National Labor Relations Act of 1935 (Wagner Act)
National Labor Relations Act of 1935 (Wagner Act)
NATIONAL LABOR RELATIONS ACT OF 1935 (WAGNER ACT)
Franklin Roosevelt signed the National Labor Relations Act (NLRA) into law on July 5, 1935. Also known as the Wagner Act after its chief sponsor, Senator Robert F. Wagner, a New York Democrat, the law marked a major milestone in the history of the American trade union movement. The NLRA went beyond earlier legislative declarations in the Railway Labor and Norris-LaGuardia acts to demonstrate that U.S. public policy favored workers joining unions and engaging in collective bargaining by providing government protection of the right to organize. Although many historians credit the NLRA with contributing significantly to the quadrupling in union membership that occurred in the twenty years following the law's adoption, some critics see the labor law regime established by the NLRA as ultimately constricting the development of the labor movement and creating the context for the steady decline of trade unions that occurred after the mid-1950s.
Wagner first introduced a Labor Disputes bill in the Senate in March 1934. His proposal was in reaction to the labor turmoil that had followed in the wake of the adoption of section 7(a) of the National Industrial Recovery Act. Section 7(a) asserted the right of employees "to organize and bargain collectively through representatives of their own choosing." The precise meaning of that right, however, soon became a matter of controversy and led to President Roosevelt's appointment of a National Labor Board, headed by Wagner, to interpret the law and mediate disputes. The National Labor Board's lack of clear authority and frequent disagreements with the leadership of the National Recovery Administration led Wagner to propose a separate bill to establish a more effective labor board and to clarify the protections to be provided to workers attempting to organize. Rather than supporting Wagner's proposed legislation, Roosevelt in 1934 favored the adoption of a stopgap measure, Public Resolution No. 44, that allowed him to create a revamped labor tribunal, the National Labor Relations Board (NLRB), but which continued to lack effective enforcement powers.
Continuing frustration with the implementation of section 7(a) led Wagner to introduce a revised version of his Labor Disputes bill in the Senate in February 1935. Wagner drafted the new NLRA with the assistance of his legislative aide, Leon Keyserling, American Federation of Labor counsel Charlton Ogburn, and NLRB lawyers Calvert Magruder, Philip Levy, and P.G. Phillips. Representative William P. Connery, Jr., sponsored the bill in the House. In spite of strong support for the bill in both houses of Congress and from the leadership of organized labor, Roosevelt remained unenthusiastic about the legislation until the Supreme Court ruled the entire National Industrial Recovery Act unconstitutional in May 1935, thus creating a void in New Deal labor policy.
The NLRA as finally passed established an independent three-person National Labor Relations Board that, in contrast to its predecessors, could go directly to the courts to enforce its orders. The law banned certain specified "unfair labor practices" by employers that might interfere with or obstruct employees' "right to self-organization." Such unfair practices included employer-dominated or financed company unions. The NLRB was given authority to determine the appropriate bargaining unit and to conduct secret ballot elections to determine who, if anyone, the majority of workers in the unit wanted as exclusive bargaining agents. The specific language relating to the determination of bargaining units made possible the growth of industrial unions, but ruled out the development of industry-wide collective bargaining.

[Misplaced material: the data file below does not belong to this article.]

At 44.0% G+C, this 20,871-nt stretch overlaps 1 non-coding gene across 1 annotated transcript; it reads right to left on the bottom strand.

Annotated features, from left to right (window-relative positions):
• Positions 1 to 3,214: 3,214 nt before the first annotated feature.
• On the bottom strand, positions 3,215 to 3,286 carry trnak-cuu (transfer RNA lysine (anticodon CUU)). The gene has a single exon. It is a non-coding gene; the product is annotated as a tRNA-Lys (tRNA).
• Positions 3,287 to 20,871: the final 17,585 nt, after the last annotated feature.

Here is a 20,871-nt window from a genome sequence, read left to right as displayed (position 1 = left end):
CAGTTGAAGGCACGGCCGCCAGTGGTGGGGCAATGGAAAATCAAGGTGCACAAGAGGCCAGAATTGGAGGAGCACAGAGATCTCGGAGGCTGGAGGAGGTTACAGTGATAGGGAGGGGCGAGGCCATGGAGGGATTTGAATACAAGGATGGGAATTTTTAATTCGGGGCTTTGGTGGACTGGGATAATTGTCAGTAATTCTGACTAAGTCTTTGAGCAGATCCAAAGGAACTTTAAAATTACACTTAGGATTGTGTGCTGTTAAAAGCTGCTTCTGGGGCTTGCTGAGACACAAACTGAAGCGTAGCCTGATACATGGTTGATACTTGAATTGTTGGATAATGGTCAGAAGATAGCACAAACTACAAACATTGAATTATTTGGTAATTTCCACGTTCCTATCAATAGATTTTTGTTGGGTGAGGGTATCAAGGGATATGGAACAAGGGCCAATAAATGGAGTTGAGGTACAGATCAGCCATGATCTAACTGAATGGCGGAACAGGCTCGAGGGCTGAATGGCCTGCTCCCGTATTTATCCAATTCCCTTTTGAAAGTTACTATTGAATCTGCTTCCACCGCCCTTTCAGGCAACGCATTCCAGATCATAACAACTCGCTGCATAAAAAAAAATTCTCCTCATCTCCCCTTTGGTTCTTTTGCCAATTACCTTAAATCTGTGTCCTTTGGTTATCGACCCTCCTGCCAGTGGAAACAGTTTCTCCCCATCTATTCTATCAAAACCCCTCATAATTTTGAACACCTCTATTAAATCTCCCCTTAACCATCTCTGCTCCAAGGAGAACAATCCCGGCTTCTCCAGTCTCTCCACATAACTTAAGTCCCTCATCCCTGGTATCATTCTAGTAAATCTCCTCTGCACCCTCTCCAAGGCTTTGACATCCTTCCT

Most employers strongly opposed the NLRA and then actively resisted the law through legal suits challenging the law's constitutionality. The law thus did not become fully effective until the Supreme Court in 1937 upheld its constitutionality in National Labor Relations Board v. Jones & Laughlin Steel Corp.
Some critics of the NLRA see the law as part of a corporate liberal strategy to defuse the radical potential of what had become a militant labor movement by channeling that movement into a narrowly constricted form of collective bargaining. Although organized labor strongly supported passage of the NLRA, several labor leaders in 1935 expressed concern about the long-term consequences of relying on the state to define and protect labor's rights. The passage in 1947 of the Taft-Hartley amendments to the NLRA demonstrated the dangers of making unions subject to government regulation. Wagner, however, saw the law not as a means of controlling labor, but rather as a matter of justice, and he supported it because he believed strong unions would boost wages and thereby contribute to the growth of purchasing power needed for a healthy economy. Without the NLRA, it is hard to imagine either unions or workers making the gains they did after the law's passage.
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Keyserling, Leon H. "The Wagner Act: Its Origin and Current Significance." George Washington Law Review 29 (1960): 199–233.
Klare, Karl. "Judicial Deradicalization of the Wagner Act and the Origins of Modern Legal Consciousness, 1937–1941." Minnesota Law Review 62 (1978): 265–339.
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Larry G. Gerber